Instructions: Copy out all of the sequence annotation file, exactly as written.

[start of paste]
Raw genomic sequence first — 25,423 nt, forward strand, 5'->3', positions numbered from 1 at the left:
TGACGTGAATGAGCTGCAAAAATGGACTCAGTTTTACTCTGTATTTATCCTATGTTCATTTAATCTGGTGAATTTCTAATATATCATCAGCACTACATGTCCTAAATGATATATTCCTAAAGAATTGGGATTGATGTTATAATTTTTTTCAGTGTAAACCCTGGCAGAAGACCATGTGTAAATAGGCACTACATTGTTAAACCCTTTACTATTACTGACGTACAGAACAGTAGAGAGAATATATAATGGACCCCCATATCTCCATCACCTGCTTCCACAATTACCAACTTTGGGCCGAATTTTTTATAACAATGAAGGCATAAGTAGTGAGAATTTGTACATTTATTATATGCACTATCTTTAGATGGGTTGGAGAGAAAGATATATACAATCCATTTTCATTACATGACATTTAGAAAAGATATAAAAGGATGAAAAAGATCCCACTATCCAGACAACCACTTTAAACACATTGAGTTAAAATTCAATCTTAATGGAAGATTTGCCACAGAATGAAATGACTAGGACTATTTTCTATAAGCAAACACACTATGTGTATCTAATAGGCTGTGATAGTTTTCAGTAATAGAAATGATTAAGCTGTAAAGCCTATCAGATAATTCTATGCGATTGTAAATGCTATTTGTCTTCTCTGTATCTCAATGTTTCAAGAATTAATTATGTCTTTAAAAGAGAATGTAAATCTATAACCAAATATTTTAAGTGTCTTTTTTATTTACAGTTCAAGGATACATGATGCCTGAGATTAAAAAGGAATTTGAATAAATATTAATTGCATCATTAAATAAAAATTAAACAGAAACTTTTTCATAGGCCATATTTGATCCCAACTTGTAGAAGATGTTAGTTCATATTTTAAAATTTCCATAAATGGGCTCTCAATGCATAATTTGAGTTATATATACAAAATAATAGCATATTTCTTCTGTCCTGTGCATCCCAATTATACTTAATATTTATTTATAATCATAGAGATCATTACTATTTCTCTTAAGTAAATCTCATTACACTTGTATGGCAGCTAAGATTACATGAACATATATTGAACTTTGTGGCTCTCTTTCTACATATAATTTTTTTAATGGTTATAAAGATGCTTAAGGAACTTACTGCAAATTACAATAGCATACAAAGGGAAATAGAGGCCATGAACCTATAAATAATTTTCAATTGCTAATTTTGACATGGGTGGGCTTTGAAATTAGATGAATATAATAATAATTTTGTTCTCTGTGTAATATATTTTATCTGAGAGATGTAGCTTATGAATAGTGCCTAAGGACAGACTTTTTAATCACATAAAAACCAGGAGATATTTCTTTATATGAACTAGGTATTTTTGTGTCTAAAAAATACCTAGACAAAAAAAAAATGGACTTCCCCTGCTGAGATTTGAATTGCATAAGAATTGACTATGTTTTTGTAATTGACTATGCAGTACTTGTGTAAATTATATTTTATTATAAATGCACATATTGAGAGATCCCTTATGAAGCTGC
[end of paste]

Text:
Raw genomic sequence first — 25,423 nt, forward strand, 5'->3', positions numbered from 1 at the left:
TGACGTGAATGAGCTGCAAAAATGGACTCAGTTTTACTCTGTATTTATCCTATGTTCATTTAATCTGGTGAATTTCTAATATATCATCAGCACTACATGTCCTAAATGATATATTCCTAAAGAATTGGGATTGATGTTATAATTTTTTTCAGTGTAAACCCTGGCAGAAGACCATGTGTAAATAGGCACTACATTGTTAAACCCTTTACTATTACTGACGTACAGAACAGTAGAGAGAATATATAATGGACCCCCATATCTCCATCACCTGCTTCCACAATTACCAACTTTGGGCCGAATTTTTTATAACAATGAAGGCATAAGTAGTGAGAATTTGTACATTTATTATATGCACTATCTTTAGATGGGTTGGAGAGAAAGATATATACAATCCATTTTCATTACATGACATTTAGAAAAGATATAAAAGGATGAAAAAGATCCCACTATCCAGACAACCACTTTAAACACATTGAGTTAAAATTCAATCTTAATGGAAGATTTGCCACAGAATGAAATGACTAGGACTATTTTCTATAAGCAAACACACTATGTGTATCTAATAGGCTGTGATAGTTTTCAGTAATAGAAATGATTAAGCTGTAAAGCCTATCAGATAATTCTATGCGATTGTAAATGCTATTTGTCTTCTCTGTATCTCAATGTTTCAAGAATTAATTATGTCTTTAAAAGAGAATGTAAATCTATAACCAAATATTTTAAGTGTCTTTTTTATTTACAGTTCAAGGATACATGATGCCTGAGATTAAAAAGGAATTTGAATAAATATTAATTGCATCATTAAATAAAAATTAAACAGAAACTTTTTCATAGGCCATATTTGATCCCAACTTGTAGAAGATGTTAGTTCATATTTTAAAATTTCCATAAATGGGCTCTCAATGCATAATTTGAGTTATATATACAAAATAATAGCATATTTCTTCTGTCCTGTGCATCCCAATTATACTTAATATTTATTTATAATCATAGAGATCATTACTATTTCTCTTAAGTAAATCTCATTACACTTGTATGGCAGCTAAGATTACATGAACATATATTGAACTTTGTGGCTCTCTTTCTACATATAATTTTTTTAATGGTTATAAAGATGCTTAAGGAACTTACTGCAAATTACAATAGCATACAAAGGGAAATAGAGGCCATGAACCTATAAATAATTTTCAATTGCTAATTTTGACATGGGTGGGCTTTGAAATTAGATGAATATAATAATAATTTTGTTCTCTGTGTAATATATTTTATCTGAGAGATGTAGCTTATGAATAGTGCCTAAGGACAGACTTTTTAATCACATAAAAACCAGGAGATATTTCTTTATATGAACTAGGTATTTTTGTGTCTAAAAAATACCTAGACAAAAAAAAAATGGACTTCCCCTGCTGAGATTTGAATTGCATAAGAATTGACTATGTTTTTGTAATTGACTATGCAGTACTTGTGTAAATTATATTTTATTATAAATGCACATATTGAGAGATCCCTTATGAAGCTGC